asteroids, part 4 of n

This is the fourth in a multi-part series about building an Asteroids clone. If you haven’t already, you may wish to read the parts 1, 2, and 3.

Let’s jump in.

Ship-asteroid collision

One thing we haven’t addressed yet is ship-asteroid collision. We’ve already added the dead property so we’ll just reuse this.

You’ll remember from the last part that any SceneObject marked as dead will not be drawn or updated.

function drawFrame(): void {
  // ...

  asteroids.forEach(asteroid => {
    // ...

    if (collisionTest(playerShip, asteroid)) {
      playerShip.dead = true;
    }
  });

  // ...
}

I also created a respawn function that moves the player ship back to the spawn point, resets the drift/spin, and sets the dead flag to false so it is rendered and updated once again. Calling this with setTimeout gives us a nice timed respawn mechanism.

function spawnPlayerShip(): void {
  playerShip = {
    model: PlayerShip,
    position: [canvas.width / 2, canvas.height / 2],
    rotation: 0,
    scale: 1,
    direction: [0, 0],
    spin: 0,
    dead: false,
  };
}

// Respawn player ship 2.5 seconds after death
window.setTimeout(spawnPlayerShip, 2500);

A great enhancement here would be to check that the spawn point is free of asteroids - this prevents the player from spawning in a losing situation.

Score and lives

Tracking lives and score is not particularly painful either - add some variables and updated them when the appropriate events happen.

let lives = 3;
let score = 0;

In the asteroid-projectile collision test code, you can add something like this:

score += Math.floor((1 / asteroid.scale) * 600);

Here I’m multiplying the reciprocal of the struck asteroids scale. It’s a naive algorithm, but it means that destroying the smaller asteroids will score the player more points than destroying the larger asteroids - which seems fair. You may choose to use a more sophisticated algorithm.

Similarly, update the player-asteroid collision test code to decrement lives. I’m also checking here if the player has sufficient lives to respawn.

if (collisionTest(playerShip, asteroid)) {
  playerShip.dead = true;

  if (lives > 0) {
    lives -= 1;
    window.setTimeout(spawnPlayerShip, 2500);
  }
}

Interface

The canvas context gives us access to a method called fillText and we’ll use this to display the score.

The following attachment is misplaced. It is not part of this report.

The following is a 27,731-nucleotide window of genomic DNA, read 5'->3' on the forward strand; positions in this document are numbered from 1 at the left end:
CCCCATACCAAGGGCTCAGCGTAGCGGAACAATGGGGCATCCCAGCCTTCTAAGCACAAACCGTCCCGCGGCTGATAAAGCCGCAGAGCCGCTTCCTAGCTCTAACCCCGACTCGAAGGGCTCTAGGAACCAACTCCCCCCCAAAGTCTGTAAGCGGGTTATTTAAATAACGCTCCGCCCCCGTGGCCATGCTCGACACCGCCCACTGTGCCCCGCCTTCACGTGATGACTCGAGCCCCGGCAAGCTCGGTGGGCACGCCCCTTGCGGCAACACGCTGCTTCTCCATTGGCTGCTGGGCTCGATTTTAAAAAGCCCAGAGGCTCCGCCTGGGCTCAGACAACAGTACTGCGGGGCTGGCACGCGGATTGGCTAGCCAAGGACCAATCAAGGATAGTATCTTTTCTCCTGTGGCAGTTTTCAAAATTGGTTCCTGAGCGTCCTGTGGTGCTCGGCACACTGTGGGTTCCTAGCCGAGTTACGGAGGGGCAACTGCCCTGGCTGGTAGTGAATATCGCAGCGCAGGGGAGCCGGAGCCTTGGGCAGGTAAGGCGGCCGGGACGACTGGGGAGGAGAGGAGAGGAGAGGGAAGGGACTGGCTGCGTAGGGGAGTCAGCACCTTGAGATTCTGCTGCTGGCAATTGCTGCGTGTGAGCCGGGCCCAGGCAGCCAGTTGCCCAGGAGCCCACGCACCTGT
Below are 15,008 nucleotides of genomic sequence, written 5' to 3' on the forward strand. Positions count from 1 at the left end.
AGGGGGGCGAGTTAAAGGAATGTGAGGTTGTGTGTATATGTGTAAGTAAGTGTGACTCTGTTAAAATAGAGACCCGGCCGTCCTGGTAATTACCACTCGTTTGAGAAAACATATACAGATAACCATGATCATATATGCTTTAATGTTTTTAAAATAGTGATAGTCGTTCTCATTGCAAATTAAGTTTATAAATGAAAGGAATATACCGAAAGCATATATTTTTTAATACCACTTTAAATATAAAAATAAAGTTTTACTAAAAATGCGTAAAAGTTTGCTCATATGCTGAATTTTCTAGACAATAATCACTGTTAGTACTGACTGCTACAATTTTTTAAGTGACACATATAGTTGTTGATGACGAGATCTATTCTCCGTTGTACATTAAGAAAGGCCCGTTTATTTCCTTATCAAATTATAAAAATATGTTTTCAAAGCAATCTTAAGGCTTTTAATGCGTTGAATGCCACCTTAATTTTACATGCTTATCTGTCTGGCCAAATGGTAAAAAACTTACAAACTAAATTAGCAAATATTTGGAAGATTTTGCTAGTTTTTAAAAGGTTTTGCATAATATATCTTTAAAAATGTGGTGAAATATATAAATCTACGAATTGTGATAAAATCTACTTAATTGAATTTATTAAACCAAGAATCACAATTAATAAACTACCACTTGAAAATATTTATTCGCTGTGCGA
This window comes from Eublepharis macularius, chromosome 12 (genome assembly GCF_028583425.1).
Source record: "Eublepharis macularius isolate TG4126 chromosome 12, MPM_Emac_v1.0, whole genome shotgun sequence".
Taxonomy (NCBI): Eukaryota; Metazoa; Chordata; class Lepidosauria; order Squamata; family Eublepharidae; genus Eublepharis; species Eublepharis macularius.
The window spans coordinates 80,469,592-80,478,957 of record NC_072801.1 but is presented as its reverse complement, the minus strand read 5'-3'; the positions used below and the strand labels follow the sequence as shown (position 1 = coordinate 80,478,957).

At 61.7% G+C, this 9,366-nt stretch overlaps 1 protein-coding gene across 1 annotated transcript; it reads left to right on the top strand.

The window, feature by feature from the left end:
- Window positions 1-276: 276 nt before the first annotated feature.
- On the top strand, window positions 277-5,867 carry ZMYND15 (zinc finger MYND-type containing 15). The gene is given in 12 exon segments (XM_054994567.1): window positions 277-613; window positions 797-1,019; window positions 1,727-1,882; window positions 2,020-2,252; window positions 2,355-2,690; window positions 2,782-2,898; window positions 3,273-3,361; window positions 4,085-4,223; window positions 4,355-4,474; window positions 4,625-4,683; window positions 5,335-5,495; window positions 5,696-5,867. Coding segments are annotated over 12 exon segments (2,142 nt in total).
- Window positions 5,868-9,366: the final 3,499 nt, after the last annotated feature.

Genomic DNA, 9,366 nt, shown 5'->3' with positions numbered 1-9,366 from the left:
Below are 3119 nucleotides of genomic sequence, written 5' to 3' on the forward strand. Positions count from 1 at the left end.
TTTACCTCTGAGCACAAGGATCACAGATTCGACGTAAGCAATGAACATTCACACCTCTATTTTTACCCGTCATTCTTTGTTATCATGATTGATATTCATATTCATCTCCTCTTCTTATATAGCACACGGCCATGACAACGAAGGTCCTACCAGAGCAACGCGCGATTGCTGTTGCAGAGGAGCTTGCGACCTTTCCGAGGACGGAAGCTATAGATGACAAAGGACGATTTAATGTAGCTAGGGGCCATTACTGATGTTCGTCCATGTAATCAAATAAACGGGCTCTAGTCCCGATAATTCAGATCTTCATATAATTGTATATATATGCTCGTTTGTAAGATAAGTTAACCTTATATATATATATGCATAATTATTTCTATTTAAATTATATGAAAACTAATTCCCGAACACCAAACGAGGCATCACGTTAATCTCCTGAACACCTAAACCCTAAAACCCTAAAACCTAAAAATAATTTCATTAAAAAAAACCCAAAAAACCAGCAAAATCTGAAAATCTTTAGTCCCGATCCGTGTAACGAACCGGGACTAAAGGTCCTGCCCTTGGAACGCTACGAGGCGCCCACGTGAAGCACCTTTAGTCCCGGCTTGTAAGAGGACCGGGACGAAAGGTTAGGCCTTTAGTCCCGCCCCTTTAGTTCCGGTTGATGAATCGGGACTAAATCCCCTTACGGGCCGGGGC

function drawUI(): void {
  context.font = '24px monospace';
  context.fillStyle = 'white';
  context.textAlign = 'right';
  context.fillText(score.toString(), canvas.width - 10, 25);
}

Put a call to drawUI somewhere inside your drawFrame function.

For the lives I’d like to draw some ships but that requires a bit of refactoring. We’re going to split out part of our draw function into a second function called project.

function project(model: Model, position: Vec2, rotation: number, scale: number) {
  const coords = model.vertices.map(([x, y]) =>
    <Vec2>[
      scale * (x * Math.cos(rotation) - y * Math.sin(rotation)) + position[0],
      scale * (x * Math.sin(rotation) + y * Math.cos(rotation)) + position[1],
    ]
  );

  context.beginPath();
  context.moveTo(coords[0][0], coords[0][1]);

  for (let i = 1; i < coords.length; i++) {
    context.lineTo(coords[i][0], coords[i][1]);
  }

  if (model.stroke) {
    context.strokeStyle = model.stroke;
    context.stroke();
  }

  if (model.fill) {
    context.fillStyle = model.fill;
    context.fill();
  }
}

function draw(obj: SceneObject): void {
  if (obj.dead) {
    return;
  }

  project(obj.model, obj.position, obj.rotation, obj.scale);

  if (debug) {
    // ...
  }
}

The function is called project because we are ‘projecting’ our models onto the canvas - mapping our data structure to the 2D coordinate system of the canvas, our world coordinate system.

Now we can draw a Model in an arbitrary position. Use this to draw ships that represent lives.

function drawUI(): void {
  // ...

  for (let i = 0; i < lives; i++) {
    project(PlayerShip, [15 + (i * 25), 20], 0, 1);
  }
}

I just fiddled with these numbers until I found something that looked nice.

Game state

There are three distinct states we can be in:

We’ll use a TypeScript enum to define the states …

enum GameState { INSERT_COINS, PLAYING, GAME_OVER };

… and we’ll set the initial state:

let gameState = GameState.INSERT_COINS;

Then we’ll update the drawUI function to draw the correct interface based on the gameState variable. There’s nothing new here, I just rearranged the code a little and added some different bits of text.

function drawUI(): void {
  context.font = '24px monospace';
  context.fillStyle = 'white';

  switch (gameState) {
    case GameState.INSERT_COINS:
      if (Math.floor(Date.now() / 500) % 2 === 0) {
        context.textAlign = 'center';
        context.fillText('Press space to start', canvas.width / 2, canvas.height / 3);
      }

      break;

    case GameState.PLAYING:
      context.textAlign = 'right';
      context.fillText(score.toString(), canvas.width - 10, 25);

      for (let i = 0; i < lives; i++) {
        project(PlayerShip, [15 + (i * 25), 20], 0, 1);
      }

      break;

    case GameState.GAME_OVER:
      context.textAlign = 'center';
      context.fillText('GAME OVER', canvas.width / 2, canvas.height / 3);

      break;
  }
}

One neat thing I’m doing here is using Math.floor(Date.now() / 500) % 2 which will alternate between 0 and 1 over a second. By only drawing the text if === 0 we’ll get nothing for 0.5 seconds and text for the other 0.5 seconds. This gives a nice blinking effect.

We need to make a few tweaks to tie this all together:

Demo

Arrow keys for movement, space to shoot, and P/X for debug functions. Click for focus.

References